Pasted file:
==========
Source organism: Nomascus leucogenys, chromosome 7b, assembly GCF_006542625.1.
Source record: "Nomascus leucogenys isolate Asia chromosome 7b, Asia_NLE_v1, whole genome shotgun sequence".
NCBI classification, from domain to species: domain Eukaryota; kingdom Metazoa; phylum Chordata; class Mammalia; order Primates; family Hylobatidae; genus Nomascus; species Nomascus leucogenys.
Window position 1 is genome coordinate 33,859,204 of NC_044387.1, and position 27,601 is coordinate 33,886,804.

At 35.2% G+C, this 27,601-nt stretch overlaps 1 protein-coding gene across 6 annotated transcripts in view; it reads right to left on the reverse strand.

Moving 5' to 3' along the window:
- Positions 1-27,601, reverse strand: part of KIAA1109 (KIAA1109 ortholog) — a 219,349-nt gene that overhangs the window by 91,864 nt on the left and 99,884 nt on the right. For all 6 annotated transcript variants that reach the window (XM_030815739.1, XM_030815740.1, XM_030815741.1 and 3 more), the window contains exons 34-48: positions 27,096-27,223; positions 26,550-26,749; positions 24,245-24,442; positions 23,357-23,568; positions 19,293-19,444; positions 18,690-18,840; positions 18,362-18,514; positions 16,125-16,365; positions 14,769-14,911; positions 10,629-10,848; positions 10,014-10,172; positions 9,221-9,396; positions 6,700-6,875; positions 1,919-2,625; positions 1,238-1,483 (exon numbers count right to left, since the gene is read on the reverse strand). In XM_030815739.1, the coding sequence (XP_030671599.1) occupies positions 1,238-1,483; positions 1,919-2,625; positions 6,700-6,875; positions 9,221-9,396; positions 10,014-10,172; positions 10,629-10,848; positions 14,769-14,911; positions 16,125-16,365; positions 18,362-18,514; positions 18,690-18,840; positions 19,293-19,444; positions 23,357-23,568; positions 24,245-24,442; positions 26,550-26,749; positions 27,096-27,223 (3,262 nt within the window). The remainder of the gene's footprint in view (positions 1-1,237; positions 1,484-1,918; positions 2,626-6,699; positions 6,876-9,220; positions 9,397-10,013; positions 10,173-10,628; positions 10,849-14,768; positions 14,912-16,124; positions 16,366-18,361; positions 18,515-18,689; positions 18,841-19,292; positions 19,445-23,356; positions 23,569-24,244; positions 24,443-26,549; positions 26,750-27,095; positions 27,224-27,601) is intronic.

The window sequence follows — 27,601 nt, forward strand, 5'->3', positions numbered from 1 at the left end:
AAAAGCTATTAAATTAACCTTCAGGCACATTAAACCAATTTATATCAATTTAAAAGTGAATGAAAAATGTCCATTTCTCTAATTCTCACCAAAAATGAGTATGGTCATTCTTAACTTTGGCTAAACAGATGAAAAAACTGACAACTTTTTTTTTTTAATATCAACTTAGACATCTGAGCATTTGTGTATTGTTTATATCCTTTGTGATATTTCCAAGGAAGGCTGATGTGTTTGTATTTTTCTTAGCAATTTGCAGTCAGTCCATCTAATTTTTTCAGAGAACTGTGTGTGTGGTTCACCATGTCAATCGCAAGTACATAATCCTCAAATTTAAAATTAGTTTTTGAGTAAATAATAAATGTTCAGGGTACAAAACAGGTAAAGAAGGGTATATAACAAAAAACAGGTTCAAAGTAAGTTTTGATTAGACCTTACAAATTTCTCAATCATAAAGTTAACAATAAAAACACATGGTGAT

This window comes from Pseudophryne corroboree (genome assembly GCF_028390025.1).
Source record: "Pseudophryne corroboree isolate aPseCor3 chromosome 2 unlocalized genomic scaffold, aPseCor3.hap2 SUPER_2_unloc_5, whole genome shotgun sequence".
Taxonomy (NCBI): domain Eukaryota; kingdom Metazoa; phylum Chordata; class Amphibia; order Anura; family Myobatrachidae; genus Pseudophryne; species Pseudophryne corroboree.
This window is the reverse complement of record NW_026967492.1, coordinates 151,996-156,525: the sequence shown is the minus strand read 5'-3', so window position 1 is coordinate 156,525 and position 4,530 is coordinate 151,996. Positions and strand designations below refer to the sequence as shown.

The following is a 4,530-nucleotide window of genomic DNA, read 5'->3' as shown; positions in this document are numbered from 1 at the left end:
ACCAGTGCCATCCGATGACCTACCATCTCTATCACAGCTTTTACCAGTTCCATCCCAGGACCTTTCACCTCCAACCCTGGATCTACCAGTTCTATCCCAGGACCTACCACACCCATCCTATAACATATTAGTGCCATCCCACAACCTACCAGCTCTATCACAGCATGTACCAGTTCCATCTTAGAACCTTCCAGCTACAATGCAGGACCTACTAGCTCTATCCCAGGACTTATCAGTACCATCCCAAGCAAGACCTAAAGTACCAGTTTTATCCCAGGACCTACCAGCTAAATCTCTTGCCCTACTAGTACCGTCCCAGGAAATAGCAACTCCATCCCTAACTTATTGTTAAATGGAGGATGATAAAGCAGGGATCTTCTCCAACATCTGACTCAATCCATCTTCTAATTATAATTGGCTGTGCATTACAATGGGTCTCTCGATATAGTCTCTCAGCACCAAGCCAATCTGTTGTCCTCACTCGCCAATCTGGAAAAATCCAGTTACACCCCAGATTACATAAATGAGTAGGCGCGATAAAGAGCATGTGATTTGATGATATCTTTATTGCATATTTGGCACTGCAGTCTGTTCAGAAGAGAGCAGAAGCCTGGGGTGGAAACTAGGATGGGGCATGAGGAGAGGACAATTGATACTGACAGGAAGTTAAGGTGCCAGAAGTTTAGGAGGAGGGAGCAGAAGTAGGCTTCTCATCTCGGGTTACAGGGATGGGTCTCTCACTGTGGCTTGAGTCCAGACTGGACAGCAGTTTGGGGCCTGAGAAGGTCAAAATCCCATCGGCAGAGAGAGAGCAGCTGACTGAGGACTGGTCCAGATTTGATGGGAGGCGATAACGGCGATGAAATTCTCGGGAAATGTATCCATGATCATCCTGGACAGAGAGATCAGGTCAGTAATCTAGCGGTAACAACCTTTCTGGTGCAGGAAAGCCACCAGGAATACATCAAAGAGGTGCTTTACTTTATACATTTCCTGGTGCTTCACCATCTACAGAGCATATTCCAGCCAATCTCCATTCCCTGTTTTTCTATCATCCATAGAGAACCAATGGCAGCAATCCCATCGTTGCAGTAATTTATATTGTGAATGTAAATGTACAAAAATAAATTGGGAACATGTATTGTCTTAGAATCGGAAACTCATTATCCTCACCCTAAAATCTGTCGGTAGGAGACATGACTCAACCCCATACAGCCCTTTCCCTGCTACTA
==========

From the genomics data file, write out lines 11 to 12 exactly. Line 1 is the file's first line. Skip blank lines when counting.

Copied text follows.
Source record: "Pseudophryne corroboree isolate aPseCor3 chromosome 2 unlocalized genomic scaffold, aPseCor3.hap2 SUPER_2_unloc_5, whole genome shotgun sequence".
Taxonomy (NCBI): domain Eukaryota; kingdom Metazoa; phylum Chordata; class Amphibia; order Anura; family Myobatrachidae; genus Pseudophryne; species Pseudophryne corroboree.